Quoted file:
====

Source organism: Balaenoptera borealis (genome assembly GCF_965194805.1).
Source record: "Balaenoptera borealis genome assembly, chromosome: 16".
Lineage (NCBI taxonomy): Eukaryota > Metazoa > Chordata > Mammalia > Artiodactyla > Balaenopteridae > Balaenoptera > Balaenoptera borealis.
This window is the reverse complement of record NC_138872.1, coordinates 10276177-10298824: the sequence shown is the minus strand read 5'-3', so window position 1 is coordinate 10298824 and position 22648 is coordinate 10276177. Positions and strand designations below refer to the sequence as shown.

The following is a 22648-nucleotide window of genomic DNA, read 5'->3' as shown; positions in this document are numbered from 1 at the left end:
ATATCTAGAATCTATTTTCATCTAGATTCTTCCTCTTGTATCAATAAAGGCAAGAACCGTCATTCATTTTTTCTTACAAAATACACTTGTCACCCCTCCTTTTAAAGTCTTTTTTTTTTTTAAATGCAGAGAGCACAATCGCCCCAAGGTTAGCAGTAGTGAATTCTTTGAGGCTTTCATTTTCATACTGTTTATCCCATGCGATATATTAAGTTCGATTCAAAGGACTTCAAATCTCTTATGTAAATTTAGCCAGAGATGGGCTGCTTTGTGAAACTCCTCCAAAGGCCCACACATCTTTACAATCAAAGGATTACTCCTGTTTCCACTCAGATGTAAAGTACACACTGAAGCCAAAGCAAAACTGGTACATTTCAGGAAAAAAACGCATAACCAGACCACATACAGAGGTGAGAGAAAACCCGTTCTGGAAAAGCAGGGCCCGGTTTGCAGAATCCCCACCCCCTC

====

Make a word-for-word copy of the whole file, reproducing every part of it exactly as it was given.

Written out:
Source organism: Balaenoptera borealis (genome assembly GCF_965194805.1).
Source record: "Balaenoptera borealis genome assembly, chromosome: 16".
Lineage (NCBI taxonomy): Eukaryota > Metazoa > Chordata > Mammalia > Artiodactyla > Balaenopteridae > Balaenoptera > Balaenoptera borealis.
This window is the reverse complement of record NC_138872.1, coordinates 10276177-10298824: the sequence shown is the minus strand read 5'-3', so window position 1 is coordinate 10298824 and position 22648 is coordinate 10276177. Positions and strand designations below refer to the sequence as shown.

The following is a 22648-nucleotide window of genomic DNA, read 5'->3' as shown; positions in this document are numbered from 1 at the left end:
ATATCTAGAATCTATTTTCATCTAGATTCTTCCTCTTGTATCAATAAAGGCAAGAACCGTCATTCATTTTTTCTTACAAAATACACTTGTCACCCCTCCTTTTAAAGTCTTTTTTTTTTTTAAATGCAGAGAGCACAATCGCCCCAAGGTTAGCAGTAGTGAATTCTTTGAGGCTTTCATTTTCATACTGTTTATCCCATGCGATATATTAAGTTCGATTCAAAGGACTTCAAATCTCTTATGTAAATTTAGCCAGAGATGGGCTGCTTTGTGAAACTCCTCCAAAGGCCCACACATCTTTACAATCAAAGGATTACTCCTGTTTCCACTCAGATGTAAAGTACACACTGAAGCCAAAGCAAAACTGGTACATTTCAGGAAAAAAACGCATAACCAGACCACATACAGAGGTGAGAGAAAACCCGTTCTGGAAAAGCAGGGCCCGGTTTGCAGAATCCCCACCCCCTC